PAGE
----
Problem : Is the following piece of C code valid?

int main() { int *steve; steve = &steve; return 0; }

It will compile, but it's probably not what was intended. steve is a pointer to an integer, so the address of steve should be stored in a pointer to a pointer to an integer. In practice, all pointers are treated as integers, but the compiler will most likely complain about an assignment between incompatible types. A better way to write this is:
int main() { int *steve; int **psteve; psteve = &steve; return 0; }

Problem : What is wrong with the following code?

int main() { int *steve; *steve = 100; printf("%d\n", *steve); return 0; }

The pointer steve hasn't been assigned an address, so it still contains whatever random value was in the memory it occupies (whatever value was there before it was used for steve). As such, when we try to dereference steve and store the value 100 into it, we're attempting to store a value into some random piece of memory that our program most likely doesn't own. This will probably crash your program. To fix it, still using the same pointer idea, we would want something like:
int main() { int *steve; int a; steve = &a; *steve = 100; printf("%d\n", *steve); return 0; }

Problem : Will the following code compile and run?

int main() { int a = 5; a = *&*&*&*&a; printf("a is %d\n", a); return 0; }

Absolutely. Of course, the a = *&*&*&*&a; line is somewhat confusing. Let's break it down. a = *&a is taking the address of a, and then dereferencing that, which is then a again. So if *&a is equivalent to a, then *&*&a is equivalent to *&(*&a) which is equivalent to *&a which we already know to be valid. By this reasoning we know that the entire line is valid. Thus, this program will print out: a is 5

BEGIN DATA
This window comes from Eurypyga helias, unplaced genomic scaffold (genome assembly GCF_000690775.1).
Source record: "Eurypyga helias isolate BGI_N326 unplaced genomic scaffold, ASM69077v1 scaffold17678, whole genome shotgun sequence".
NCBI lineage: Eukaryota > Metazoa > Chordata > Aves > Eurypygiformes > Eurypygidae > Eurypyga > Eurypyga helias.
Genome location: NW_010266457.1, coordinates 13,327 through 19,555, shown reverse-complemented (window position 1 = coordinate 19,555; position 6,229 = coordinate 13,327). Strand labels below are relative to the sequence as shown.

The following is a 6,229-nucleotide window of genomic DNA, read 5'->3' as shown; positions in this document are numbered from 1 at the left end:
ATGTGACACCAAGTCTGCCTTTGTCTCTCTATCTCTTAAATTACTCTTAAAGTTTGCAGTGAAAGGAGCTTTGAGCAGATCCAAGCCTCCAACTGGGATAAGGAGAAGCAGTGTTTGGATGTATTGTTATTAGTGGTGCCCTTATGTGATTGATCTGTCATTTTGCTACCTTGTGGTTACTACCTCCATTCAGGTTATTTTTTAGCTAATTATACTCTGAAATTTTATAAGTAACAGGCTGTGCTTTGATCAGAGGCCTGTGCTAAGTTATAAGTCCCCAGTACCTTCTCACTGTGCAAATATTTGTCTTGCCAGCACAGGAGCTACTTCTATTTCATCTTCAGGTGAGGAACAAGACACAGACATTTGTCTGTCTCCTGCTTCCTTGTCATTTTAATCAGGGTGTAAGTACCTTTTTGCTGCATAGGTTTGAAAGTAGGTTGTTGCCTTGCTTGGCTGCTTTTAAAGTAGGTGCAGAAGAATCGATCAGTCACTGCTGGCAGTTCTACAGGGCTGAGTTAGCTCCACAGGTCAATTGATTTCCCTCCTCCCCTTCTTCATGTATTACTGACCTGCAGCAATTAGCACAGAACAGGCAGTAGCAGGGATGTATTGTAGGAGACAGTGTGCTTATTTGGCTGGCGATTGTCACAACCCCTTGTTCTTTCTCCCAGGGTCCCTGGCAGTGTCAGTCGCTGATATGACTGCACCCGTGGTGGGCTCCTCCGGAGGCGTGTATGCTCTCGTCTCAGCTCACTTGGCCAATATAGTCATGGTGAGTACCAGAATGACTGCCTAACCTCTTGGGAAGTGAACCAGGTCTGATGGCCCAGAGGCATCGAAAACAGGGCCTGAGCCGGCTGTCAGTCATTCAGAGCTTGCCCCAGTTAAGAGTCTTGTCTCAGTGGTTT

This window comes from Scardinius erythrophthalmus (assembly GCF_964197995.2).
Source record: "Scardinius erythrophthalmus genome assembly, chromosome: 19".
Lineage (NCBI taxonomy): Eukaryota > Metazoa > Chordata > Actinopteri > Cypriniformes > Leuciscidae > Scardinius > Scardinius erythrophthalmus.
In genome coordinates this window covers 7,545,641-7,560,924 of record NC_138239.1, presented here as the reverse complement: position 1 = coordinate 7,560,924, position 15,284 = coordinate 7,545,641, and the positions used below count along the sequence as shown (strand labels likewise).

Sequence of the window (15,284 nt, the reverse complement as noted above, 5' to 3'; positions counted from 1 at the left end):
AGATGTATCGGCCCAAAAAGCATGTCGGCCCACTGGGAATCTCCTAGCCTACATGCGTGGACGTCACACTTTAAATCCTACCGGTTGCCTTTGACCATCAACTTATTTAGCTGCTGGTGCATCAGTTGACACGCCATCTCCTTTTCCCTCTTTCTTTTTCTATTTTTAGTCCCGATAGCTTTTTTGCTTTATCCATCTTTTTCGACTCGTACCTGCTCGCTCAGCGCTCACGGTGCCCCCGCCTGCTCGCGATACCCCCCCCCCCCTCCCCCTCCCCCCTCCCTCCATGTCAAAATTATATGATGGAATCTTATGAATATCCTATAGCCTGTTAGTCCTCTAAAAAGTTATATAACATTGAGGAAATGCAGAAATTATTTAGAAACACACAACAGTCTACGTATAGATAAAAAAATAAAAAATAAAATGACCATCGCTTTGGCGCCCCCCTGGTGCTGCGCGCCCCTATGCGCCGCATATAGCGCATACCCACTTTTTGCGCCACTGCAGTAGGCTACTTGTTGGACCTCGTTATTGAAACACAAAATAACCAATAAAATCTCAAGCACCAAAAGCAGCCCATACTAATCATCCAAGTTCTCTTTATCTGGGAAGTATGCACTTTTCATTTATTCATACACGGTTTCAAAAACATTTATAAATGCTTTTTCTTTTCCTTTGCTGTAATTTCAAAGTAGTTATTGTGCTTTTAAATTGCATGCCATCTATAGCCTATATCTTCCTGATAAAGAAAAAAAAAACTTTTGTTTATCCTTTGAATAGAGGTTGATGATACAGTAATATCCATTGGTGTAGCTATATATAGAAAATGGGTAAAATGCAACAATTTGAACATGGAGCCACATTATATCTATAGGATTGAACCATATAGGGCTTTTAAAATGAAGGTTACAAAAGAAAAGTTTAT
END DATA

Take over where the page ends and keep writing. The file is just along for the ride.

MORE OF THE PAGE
Problem : Will the following code compile and run?

int main() { int a = 5; a = **&&a; printf("a is %d\n", a); return 0; }

No. Let's break this one down. First, will the following work? a = *&a; Yes. &a is the address of a. The * operator goes to that memory address and gives back what sits there, in this case, a. However, &&a doesn't make any sense. This is saying, "give me the address of a, and then give me the address of that address". But the address of a doesn't have an address; it doesn't reside in memory. So this won't even compile.

Problem : Why do we care about assigning the value NULL to a pointer when the pointer isn't being used?

NULL is the only address that we can be sure none of our valid memory resides at. The computer sets aside a special address to be NULL. On most computers this is 0x0. Because nothing valid can ever be at that address, we can just store the value NULL into a pointer when we're not using it, and then later on we can check to see if the value is NULL. If it is, then it doesn't point to anything valid. If it isn't, then it does point to something valid. If we didn't have this special value NULL, then we would have no way of knowing whether the address contained in a pointer was valid or not, and we would have to try it to see. If we dereferenced an invalid pointer, our program would most likely crash.